Restructure makes Buhler even more responsive to customers

by Teresa Acklin
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   In January 1992, Buhler Ltd., Uzwil, Switzerland, introduced a new corporate structure, creating groups based on its three customer segments: food, non-food and die casting.

   The food group is divided into five business units, the largest of which is the Milling Division. Hans-Jakob Schoch, who last year succeeded Ernst Schefer as head of the Milling Division, is responsible for Buhler's activities in building and equipping flour and durum mills and erecting installations for the production of bread and pastry, biscuits and cookies, ready-mixes and food bran and germ.

   Mr. Schoch recently discussed Buhler's reorganization and the Milling Division's worldwide activities with World Grain. The interview with Mr. Schoch follows:

   WG: After a year of restructured organization, how do you view the results? What were the reasons for the changes, and how have they been implemented?

   Mr. Schoch: The company has developed over its 130 years from a foundry into an engineering company of substantial size working in diverse fields. The division of the company into the three groups — food, non-food and die casting — has resulted in bringing together into each group activities from similar fields. Consequently, decision-making in these smaller groups is much faster, and there is a better exchange of experience and know-how. The implementation of these changes required a leaner management structure and the handing over of more decision-making power to the people actually doing the work. As a result, these changes have made our company more flexible and adaptable to market developments.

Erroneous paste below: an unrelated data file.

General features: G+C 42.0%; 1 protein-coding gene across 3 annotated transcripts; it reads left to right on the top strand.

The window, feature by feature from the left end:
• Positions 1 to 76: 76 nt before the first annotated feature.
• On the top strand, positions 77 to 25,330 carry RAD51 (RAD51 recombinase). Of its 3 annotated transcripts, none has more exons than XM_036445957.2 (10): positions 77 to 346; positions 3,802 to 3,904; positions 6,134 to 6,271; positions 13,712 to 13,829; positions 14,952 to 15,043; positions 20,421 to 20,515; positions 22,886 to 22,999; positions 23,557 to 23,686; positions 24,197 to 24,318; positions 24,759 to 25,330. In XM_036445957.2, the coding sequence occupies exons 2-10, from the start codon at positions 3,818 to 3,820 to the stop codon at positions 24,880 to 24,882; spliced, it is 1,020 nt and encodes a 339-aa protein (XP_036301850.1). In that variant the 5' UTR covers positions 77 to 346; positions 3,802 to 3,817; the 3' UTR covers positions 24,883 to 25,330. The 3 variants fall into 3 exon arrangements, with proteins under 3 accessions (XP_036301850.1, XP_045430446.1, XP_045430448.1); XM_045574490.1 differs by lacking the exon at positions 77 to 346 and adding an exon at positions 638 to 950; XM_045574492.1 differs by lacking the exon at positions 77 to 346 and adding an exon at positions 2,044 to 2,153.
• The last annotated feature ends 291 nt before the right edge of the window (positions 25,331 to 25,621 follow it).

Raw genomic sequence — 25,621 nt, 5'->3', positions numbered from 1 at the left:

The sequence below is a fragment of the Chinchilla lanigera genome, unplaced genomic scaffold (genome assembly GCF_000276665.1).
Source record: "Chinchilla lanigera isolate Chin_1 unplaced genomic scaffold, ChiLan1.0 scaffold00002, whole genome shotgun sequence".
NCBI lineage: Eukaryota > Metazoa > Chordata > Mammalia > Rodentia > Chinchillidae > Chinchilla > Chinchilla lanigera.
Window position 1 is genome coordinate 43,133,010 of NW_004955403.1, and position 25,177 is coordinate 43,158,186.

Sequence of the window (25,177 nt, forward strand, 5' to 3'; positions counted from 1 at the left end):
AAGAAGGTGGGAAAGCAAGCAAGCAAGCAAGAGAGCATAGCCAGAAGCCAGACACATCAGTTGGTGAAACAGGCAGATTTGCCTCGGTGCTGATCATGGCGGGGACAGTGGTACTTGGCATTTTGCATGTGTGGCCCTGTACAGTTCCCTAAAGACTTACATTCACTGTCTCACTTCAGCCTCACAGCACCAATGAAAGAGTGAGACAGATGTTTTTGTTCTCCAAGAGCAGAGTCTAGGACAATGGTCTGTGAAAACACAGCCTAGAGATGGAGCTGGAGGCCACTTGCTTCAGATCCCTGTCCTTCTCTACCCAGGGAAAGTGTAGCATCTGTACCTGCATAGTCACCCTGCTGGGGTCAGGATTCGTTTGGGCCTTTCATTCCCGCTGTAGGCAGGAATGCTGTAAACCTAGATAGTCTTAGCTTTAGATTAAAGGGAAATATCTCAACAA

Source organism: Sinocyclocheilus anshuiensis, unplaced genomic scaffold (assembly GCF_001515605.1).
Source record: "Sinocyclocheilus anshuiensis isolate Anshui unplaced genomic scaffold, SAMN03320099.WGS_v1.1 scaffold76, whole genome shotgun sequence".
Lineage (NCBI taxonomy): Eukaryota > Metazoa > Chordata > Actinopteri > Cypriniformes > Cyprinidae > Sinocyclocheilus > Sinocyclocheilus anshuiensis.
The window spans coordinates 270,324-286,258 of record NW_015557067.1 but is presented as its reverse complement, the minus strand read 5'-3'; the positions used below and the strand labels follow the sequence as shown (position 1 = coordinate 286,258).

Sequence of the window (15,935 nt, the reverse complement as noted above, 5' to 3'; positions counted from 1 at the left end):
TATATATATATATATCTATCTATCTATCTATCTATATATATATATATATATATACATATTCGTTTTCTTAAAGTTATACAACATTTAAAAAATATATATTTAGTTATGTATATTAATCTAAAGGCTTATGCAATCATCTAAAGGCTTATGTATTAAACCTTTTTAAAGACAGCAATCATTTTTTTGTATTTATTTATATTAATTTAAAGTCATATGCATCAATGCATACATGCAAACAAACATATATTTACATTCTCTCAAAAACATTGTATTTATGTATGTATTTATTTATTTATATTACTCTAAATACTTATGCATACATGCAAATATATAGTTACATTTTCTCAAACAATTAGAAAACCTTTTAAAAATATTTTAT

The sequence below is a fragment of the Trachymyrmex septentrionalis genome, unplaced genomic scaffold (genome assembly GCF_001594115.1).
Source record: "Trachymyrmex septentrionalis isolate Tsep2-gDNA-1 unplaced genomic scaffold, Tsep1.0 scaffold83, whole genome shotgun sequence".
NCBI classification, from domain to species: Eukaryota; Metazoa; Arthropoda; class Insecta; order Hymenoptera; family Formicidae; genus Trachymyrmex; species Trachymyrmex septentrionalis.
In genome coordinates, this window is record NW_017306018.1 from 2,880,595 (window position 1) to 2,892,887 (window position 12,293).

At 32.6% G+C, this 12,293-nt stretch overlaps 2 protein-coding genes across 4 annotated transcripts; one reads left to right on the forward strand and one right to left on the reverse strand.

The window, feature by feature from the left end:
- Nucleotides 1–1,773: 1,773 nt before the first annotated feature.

WG: How does the restructuring affect the position of Buhler in serving the flour milling industry?

   Mr. Schoch: The shorter lines of communication within the company have made us more alert to customer requirements. At the same time, the results of our extensive R & D work as well as experiences made elsewhere will be more quickly transmitted to and from our representatives in the field. We feel that this will be of benefit to both our customers and to us.

   WG: Please elaborate on Buhler's corporate principle of being “faster, better, more economic'' in regard to the flour milling industry.

   Mr. Schoch: Faster, better and more economic means more efficient, and this we are. We have technical experts in the field whose advice and service is beneficial to the customer. Moreover, they provide us with a true assessment of the customer's needs. Of course, we aim at the same time for an efficient support organization at our head office. It is and will be our strength to have highly qualified technical representatives throughout the world whom we continuously update on the latest know-how. In addition, we have built and will continue to build subsidiaries and manufacturing bases in all the major markets. This will guarantee quality standards and speed of response.

   WG: What direction do you see the flour milling business unit taking in 1993?